Preferably, the depeletion light, alone or in combination with an inhibitor of polymerization, maintains a sustained release layer of non-polymerized polymerizable liquid on the the build surface, contacting the active surface or gradient of polymerization zone of the growing three-dimensional object, during, some of, a major portion of, or all of the time of the fabrication of the growing three-dimensional object being produced. Thus, in some embodiments, the irradiating and/or the advancing steps are carried out while also concurrently: (i) continuously maintaining a dead zone of polymerizable liquid in contact with the build surface, and (ii) continuously maintaining a gradient of polymerization zone or active surface between the dead zone and the solidified polymer and in contact with each thereof, the gradient of polymerization zone or active surface comprising the polymerizable liquid in partially cured form.

Thus, the the dead zone can be maintained by (a) exposure of the polymerizable liquid to the second light, (b) feeding of the inhibitor of polymerization through the optically transparent member, or (c) a combination thereof.

In some embodiments, the polymerizable liquid contains at least one dye that absorbs light at the excitation wavelength. In some embodiments, the polymerizable liquid contains at least one dye that absorbs light at the depletion wavelength. The dyes may be the same dye, or different, depending on factors such as the absorption spectra of the dye, the intensity of each respective light, etc. Irradiating with the excitation light can be carried out continuously, intermittently, or a combination thereof.

Similarly, irradiating with the depeletion light may be carried out continuously, intermittently, or a combination thereof.

Advancing of the carrier may be carried out continuously, intermittently (e.g., in stepwise fashion), reciprocally, or as combination thereof (e.g., a continuous phase to produce a relatively small or uniform segment of the three-dimensional object, a reciprocal phase to produce a relatively large or dense segment of the three-dimensional object, etc.)

Additional aspects of the invention are explained in Figures 3A-6B. In Figures 3A, 4A, 5A, and 6A, vertical stripes identify pixels delivering excitation wavelength exposure; bold diagonal stripes identify pixels delivering high intensity depletion wavelength exposure; and light diagonal stripes identify pixels delivering low intensity depletion wavelength exposure. In Figures 3B, 4B, 5B, and 6B, white squares identify regions, corresponding to pixels, in segment of the produced part corresponding to the slice of pixels on the left that are not polymerized, and black squares identify regions that are polymerized.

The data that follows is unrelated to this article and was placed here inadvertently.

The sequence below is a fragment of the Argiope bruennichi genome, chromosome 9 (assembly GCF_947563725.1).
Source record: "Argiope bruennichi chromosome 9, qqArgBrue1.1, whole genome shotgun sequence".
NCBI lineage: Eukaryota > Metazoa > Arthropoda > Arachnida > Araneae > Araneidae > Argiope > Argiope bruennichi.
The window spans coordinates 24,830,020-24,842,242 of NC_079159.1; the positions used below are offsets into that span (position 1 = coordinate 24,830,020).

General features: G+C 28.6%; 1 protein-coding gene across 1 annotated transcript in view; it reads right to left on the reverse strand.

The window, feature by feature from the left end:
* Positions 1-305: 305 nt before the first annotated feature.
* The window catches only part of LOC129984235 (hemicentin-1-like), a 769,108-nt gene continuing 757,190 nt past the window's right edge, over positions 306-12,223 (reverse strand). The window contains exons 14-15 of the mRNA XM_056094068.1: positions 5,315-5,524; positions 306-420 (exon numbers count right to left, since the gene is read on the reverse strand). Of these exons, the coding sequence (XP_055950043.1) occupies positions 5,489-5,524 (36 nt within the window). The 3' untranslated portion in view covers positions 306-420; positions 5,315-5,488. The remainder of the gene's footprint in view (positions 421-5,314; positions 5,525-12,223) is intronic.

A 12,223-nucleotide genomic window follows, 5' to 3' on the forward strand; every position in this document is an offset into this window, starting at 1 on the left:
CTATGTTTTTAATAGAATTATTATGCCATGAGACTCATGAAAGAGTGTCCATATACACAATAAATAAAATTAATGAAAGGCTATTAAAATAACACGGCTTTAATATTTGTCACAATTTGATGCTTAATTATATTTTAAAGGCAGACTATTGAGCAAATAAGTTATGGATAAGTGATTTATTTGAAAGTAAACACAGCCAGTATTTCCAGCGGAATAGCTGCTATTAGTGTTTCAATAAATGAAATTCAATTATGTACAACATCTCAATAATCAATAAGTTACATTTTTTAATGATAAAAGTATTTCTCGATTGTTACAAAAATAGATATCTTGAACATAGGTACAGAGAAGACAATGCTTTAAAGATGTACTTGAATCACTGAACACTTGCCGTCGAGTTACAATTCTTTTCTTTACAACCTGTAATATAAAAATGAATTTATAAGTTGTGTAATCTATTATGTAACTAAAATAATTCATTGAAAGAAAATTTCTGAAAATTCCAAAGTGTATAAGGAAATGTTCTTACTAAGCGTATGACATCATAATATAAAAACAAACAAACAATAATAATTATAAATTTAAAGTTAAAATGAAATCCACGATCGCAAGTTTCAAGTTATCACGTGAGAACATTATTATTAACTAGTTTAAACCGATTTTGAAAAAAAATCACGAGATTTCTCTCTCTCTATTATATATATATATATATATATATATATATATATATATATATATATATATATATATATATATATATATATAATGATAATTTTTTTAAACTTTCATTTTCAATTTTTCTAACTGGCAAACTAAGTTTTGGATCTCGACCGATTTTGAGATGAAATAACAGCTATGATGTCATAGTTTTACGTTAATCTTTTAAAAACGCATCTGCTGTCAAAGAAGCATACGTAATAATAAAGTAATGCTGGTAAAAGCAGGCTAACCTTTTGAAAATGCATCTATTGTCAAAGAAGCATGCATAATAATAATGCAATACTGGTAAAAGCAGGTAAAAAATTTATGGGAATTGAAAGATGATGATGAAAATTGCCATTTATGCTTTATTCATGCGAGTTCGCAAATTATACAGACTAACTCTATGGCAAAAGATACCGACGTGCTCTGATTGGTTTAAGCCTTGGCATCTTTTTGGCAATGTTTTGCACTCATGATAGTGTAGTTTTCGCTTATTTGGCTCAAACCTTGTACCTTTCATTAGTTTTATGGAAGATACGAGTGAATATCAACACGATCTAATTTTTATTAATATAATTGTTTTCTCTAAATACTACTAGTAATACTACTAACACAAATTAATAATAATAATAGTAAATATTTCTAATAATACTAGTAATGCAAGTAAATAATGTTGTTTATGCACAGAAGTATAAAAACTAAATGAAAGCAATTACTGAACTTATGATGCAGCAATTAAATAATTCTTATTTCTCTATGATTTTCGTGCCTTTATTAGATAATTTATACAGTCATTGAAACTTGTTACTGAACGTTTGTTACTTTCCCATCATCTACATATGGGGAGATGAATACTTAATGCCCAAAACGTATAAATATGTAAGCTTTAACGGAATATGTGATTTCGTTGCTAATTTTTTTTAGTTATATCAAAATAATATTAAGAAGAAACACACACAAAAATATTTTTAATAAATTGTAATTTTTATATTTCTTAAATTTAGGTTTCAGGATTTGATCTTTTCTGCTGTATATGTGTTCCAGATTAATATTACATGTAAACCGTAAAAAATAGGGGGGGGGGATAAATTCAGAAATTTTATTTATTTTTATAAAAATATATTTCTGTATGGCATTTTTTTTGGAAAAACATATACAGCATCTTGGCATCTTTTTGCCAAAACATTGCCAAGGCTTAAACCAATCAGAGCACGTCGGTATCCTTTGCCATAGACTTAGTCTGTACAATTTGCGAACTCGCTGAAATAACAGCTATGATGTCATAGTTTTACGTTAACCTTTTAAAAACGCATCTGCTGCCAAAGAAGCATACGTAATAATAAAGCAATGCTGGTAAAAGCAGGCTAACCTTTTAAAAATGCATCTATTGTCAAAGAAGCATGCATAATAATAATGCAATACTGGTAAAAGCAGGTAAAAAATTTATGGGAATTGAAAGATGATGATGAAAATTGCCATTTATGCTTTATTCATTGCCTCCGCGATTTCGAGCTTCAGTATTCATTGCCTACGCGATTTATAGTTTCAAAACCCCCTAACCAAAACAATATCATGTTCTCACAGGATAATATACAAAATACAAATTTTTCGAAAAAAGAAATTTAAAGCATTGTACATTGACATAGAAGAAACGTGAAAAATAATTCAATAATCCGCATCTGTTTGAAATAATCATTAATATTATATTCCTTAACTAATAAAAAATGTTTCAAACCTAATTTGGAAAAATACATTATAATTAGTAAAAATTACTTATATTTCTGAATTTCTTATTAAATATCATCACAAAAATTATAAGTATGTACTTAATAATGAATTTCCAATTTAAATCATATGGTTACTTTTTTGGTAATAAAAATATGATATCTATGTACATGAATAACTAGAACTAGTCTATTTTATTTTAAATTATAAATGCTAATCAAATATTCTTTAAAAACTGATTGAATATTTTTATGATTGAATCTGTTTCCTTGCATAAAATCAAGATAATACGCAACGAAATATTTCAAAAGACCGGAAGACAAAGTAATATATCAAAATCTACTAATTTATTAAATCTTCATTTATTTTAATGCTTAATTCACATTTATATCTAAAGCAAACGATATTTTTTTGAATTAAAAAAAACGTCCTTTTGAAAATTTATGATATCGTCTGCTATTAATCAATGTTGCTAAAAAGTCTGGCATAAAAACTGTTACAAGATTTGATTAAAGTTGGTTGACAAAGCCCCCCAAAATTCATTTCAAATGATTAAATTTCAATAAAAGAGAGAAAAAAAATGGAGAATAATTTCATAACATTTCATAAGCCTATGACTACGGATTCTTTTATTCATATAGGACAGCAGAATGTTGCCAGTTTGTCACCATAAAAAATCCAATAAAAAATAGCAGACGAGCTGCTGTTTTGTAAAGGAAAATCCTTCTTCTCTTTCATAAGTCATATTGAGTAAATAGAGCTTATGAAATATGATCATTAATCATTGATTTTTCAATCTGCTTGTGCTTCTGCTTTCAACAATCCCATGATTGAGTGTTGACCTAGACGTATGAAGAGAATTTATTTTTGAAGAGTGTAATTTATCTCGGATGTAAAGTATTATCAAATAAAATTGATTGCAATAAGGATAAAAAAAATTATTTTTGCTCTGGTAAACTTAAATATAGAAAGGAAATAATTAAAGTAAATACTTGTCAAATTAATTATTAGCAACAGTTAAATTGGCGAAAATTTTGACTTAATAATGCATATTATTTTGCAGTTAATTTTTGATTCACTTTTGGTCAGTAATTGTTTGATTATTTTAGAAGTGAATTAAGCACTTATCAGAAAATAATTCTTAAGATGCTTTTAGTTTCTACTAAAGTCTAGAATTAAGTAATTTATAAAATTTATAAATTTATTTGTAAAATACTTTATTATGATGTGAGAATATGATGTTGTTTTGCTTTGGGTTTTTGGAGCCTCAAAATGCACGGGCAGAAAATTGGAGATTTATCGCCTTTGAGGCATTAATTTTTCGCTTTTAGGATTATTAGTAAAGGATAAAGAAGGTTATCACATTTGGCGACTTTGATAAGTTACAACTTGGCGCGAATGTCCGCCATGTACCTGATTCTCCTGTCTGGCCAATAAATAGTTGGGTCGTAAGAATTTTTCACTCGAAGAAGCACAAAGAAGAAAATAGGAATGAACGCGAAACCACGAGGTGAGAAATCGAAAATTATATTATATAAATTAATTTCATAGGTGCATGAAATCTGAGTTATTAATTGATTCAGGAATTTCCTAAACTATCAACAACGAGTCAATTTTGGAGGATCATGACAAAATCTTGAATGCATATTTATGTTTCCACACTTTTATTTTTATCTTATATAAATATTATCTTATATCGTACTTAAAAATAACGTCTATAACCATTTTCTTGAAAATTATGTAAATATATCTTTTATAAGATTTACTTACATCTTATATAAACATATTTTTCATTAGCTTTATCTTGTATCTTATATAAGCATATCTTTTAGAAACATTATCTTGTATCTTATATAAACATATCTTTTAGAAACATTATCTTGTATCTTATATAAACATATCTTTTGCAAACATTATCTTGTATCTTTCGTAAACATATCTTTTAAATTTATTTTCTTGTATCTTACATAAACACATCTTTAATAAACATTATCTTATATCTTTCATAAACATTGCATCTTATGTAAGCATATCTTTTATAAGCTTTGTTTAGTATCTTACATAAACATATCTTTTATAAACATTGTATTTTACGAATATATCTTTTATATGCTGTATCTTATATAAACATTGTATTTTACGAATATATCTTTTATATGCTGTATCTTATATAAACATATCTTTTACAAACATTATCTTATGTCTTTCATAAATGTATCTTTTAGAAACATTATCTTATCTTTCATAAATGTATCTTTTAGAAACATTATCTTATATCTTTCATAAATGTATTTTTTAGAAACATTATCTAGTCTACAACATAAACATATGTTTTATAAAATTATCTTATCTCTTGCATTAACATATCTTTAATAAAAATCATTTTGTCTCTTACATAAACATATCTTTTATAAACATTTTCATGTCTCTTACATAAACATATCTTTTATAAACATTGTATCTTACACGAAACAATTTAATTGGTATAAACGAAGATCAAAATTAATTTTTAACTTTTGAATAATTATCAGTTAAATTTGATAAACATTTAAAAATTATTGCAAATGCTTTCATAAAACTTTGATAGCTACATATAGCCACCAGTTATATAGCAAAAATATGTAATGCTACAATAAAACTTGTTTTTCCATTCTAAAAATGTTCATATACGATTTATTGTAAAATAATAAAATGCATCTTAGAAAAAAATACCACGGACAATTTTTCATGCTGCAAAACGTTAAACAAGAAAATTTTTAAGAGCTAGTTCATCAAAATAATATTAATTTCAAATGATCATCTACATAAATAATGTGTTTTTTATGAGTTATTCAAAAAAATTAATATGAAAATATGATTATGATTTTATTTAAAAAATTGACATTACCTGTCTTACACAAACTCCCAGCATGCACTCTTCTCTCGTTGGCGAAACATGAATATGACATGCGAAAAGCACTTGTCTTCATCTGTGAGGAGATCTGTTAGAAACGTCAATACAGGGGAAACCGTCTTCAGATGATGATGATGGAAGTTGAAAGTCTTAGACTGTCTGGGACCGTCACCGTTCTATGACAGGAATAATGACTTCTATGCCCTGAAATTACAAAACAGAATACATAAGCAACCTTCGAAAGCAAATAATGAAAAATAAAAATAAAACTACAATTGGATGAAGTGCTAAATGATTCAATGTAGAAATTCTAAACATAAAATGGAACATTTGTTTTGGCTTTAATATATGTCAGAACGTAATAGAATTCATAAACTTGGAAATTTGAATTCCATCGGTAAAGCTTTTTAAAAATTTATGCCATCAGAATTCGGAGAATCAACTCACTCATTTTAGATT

Figures 3A-3B illustrate currently known exposure techniques, in which a single pixel is illuminated with excitation light, and the corresponding region in the growing three- dimensional object is polymerized.

Figures 4A-4B schematically illustrates an embodiment of a dual wavelength scheme, in which (i) the depletion intensity is relatively low, and uniform throughout (including under the vertical striped spot representing the center pixel for exposure) to create dead zone. Vertical stripes identify pixels delivering an excitation wavelength exposure, and light diagonal stripes identify pixels delivering a low intensity depiction wavelength exposure. Where, as in Figure 4b, a pixel receives both exposures, only the excitation exposure is identified by illustration.

Figures 5A-5B schematically illustrate a second embodiment of a dual wavelength scheme, in which, in which (i) the overall depletion intensity is relatively high, but is not uniform (is spatially modulated). Specifically, the center pixel receives low intensity depletion light (not shown), as in Figure 4A, while the surrounding eight pixels receive higher intensity depletion light. There is some optical overlap between the pixels (e.g., achieved by slight defocusing). The polymerized size of the feature or segment of the object polymerized by the center pixel is smaller, due to the depletion beam spilling over into excitation beam, yet remains centered in the horizontal dimension of the object, relative to the pixels delivering light, because of the equal intensity of the depletion light delivered in the surrounding pixels.

Figures 6A-6B schematically illustrate a third embodiment of a dual wavelength scheme, in which (i) the depletion intensity is both high and low (spatially modulated). Specifically, the center pixel, and the pixels on the right, receive low intensity depletion light, while the pixels to the left, and above and below the center pixel, receive higher intensity depletion light. Again there is some optical overlap between the pixels {e.g., achieved by slight defocusing). The polymerized size of the feature or segment of the object polymerized by the center pixel is smaller and shifted to the right, due to the depletion beem spilling over in an unequal or offset manner into the excitation beam.